9. Since 1986, the Jeller family has held farming land in a discretionary trust, Jeller Family Trust, operating the farming enterprise through a private company, Jeller Rural Industries Pty Limited. Lloyd is the appointor and trustee of the trust. Lloyd, his wife Sue, and their son Paul and his two children, are the beneficiaries of the trust. Lloyd and Sue hold the two directors' shares in the company, and Paul holds 49 C Class shares. For some years Lloyd and Sue have ensured that Paul receives the bulk of the company's dividends and the income of the trust. Lloyd and Sue each supplement their income with an age pension.
10. From 1 January 2002 Lloyd and Sue would, because of the operation of the new private trust and companies legislation under the assets tests of the Social Security Acts, lose their entitlement to the age pension. They decide to preserve their pensions and hand over control of the trust and company to Paul who has been running the farm for the past ten years. Lloyd and Sue enter into the following arrangements to meet the requirements of a genuine resignation for social security purposes.
- In September 2001, Lloyd and Sue each renounce their interests in the Jeller Family Trust by the following renunciation declaration:
- 'I [Lloyd Jeller]/[Sue Jeller] do hereby renounce my entitlement to any further benefits from the Jeller Family Trust, whether those benefits be income or capital or of any other nature. I request that the trustee of the Jeller Family Trust recognise my request that I receive no further benefits from the Jeller Family Trust and furthermore recognise that this renunciation of my beneficial interest in the Jeller Family Trust is irrevocable';
- Lloyd resigns as trustee and appointor of the Jeller Family Trust and Paul is appointed trustee and appointor;
- Lloyd and Sue sell their shares in Jeller Rural Industries Pty Limited for an amount equal to their market value. (A capital gain may arise if the market value of the shares is greater than their cost base).
11. Lloyd and Sue receive advice from Centrelink that these transactions are sufficient to satisfy the requirements of the Social Security Acts. Centrelink also advise Lloyd and Sue that they will monitor whether Lloyd and Sue continue to act consistently with these undertakings.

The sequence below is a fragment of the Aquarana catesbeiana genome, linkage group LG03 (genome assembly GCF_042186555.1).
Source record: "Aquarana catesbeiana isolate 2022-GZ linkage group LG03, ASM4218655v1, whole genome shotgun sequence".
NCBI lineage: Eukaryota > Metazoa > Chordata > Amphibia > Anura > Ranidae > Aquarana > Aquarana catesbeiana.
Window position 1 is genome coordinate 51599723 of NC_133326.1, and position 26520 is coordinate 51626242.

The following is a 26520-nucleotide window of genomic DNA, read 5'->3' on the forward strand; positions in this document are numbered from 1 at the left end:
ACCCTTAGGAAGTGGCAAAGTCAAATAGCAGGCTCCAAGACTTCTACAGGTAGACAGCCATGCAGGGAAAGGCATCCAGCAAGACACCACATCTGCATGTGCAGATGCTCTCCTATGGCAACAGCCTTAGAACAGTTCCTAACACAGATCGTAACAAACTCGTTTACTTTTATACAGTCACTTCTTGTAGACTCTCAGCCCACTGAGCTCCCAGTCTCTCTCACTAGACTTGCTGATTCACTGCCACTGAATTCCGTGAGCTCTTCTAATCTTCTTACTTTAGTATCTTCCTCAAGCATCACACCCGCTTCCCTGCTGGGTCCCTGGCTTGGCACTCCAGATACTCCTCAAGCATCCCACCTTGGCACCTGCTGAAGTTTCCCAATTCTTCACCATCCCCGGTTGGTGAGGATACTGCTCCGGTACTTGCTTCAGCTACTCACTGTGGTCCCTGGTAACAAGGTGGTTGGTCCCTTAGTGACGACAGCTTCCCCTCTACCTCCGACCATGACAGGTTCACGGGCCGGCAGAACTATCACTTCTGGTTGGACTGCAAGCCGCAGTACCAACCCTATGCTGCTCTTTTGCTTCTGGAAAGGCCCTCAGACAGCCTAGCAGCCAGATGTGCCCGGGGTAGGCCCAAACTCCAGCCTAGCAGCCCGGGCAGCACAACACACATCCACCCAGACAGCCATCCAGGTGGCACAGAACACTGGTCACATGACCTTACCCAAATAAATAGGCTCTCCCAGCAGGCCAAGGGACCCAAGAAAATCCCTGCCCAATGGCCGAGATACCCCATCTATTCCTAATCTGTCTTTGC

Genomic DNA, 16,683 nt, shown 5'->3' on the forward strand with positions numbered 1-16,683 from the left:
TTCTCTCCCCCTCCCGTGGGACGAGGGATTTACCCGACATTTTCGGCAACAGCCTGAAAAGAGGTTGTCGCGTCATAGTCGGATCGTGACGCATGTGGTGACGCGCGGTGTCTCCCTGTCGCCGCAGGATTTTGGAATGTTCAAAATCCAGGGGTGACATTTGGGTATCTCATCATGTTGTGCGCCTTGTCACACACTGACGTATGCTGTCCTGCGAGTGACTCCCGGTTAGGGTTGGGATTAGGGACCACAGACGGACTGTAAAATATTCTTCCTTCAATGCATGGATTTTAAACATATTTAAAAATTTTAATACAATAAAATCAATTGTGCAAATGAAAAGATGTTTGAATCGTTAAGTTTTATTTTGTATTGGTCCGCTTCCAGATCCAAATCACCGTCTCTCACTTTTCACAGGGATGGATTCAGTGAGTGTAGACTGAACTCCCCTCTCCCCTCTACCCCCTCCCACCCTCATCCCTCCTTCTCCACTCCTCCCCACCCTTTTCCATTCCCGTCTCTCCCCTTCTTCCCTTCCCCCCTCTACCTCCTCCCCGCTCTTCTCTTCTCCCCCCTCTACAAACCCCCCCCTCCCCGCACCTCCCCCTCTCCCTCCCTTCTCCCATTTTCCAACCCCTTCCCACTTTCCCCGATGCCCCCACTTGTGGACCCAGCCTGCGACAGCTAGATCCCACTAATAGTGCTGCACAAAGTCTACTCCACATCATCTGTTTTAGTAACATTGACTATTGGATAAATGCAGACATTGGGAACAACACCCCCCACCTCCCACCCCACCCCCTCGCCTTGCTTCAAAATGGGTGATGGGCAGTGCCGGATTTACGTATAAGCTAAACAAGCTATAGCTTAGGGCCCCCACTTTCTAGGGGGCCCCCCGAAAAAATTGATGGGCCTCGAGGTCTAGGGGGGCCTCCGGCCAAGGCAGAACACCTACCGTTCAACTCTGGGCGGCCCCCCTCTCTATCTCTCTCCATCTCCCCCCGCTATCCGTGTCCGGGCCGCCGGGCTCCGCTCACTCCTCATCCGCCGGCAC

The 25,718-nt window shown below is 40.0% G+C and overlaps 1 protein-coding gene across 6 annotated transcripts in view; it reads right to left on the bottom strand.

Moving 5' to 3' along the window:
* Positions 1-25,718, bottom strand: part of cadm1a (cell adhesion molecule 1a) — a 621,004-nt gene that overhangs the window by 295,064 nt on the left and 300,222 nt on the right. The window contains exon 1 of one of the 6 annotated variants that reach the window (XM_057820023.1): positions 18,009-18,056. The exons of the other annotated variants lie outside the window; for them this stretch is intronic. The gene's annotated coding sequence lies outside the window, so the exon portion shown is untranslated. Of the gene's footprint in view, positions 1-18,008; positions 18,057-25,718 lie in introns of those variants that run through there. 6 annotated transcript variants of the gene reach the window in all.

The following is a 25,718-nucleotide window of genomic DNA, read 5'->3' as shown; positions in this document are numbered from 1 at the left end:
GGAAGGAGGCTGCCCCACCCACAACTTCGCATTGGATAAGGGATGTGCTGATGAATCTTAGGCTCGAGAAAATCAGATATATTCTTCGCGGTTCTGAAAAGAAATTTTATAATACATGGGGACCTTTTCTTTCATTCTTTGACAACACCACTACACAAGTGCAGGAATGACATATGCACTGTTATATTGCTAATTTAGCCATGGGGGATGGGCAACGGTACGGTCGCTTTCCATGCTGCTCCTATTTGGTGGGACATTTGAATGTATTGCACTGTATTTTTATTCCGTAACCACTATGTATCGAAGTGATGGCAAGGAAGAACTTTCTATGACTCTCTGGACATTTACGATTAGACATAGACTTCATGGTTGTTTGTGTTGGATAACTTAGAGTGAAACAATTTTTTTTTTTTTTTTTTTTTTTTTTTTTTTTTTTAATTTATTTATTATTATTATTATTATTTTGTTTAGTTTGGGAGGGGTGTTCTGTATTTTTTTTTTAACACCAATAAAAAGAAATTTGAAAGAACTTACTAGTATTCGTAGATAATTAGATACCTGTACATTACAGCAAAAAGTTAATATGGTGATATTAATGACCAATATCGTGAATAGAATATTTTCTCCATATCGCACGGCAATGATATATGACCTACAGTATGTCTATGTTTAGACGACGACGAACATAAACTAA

12. A renunciation by a discretionary beneficiary would not normally have any CGT consequences for the trustee or for the trust. However, an amendment to the trust deed to exclude a beneficiary from the discretionary trust may result in the creation of a new trust. For further discussion on what constitutes the creation of a new trust refer to the statement of principles applied by the ATO titled 'Changes to trusts leading to the creation of a new trust estate' which issued on 9 June 1999 (see www.ato.gov.au).
15. We invite you to comment on this draft Taxation Determination. We are allowing 2 weeks for comments before we finalise the Determination. If you want your comments considered, please provide them to us within this period.
|Comments by Date:||7 September 2001|
|Contact officer details have been removed following publication of the final ruling.|
Commissioner of Taxation
29 August 2001
CGT event C2
creation of a new trust
interest in a trust
renunciation by discretionary beneficiary
ITAA 1997 104-25
ITAA 1997 104-25(5)
ITAA 1997 116-30
Social Security Act 1991
Social Security and Veterans' Entitlements Legislation Amendment (Private Trusts and Private Companies - Integrity of Means Testing) Act 2000
Veterans Entitlements Act 1986
MSP Nominees Pty Ltd & Anor v. Commissioner of Stamps (SA)
(1999) 42 ATR 833
99 ATC 4937
Australian Taxation Office Statement of Principles: 'Changes to trusts leading to the creation of a new trustestate' issued on 9 June 1999.
© Australian Taxation Office for the Commonwealth of Australia
You are free to copy, adapt, modify, transmit and distribute material on this website as you wish (but not in any way that suggests the ATO or the Commonwealth endorses you or any of your services or products).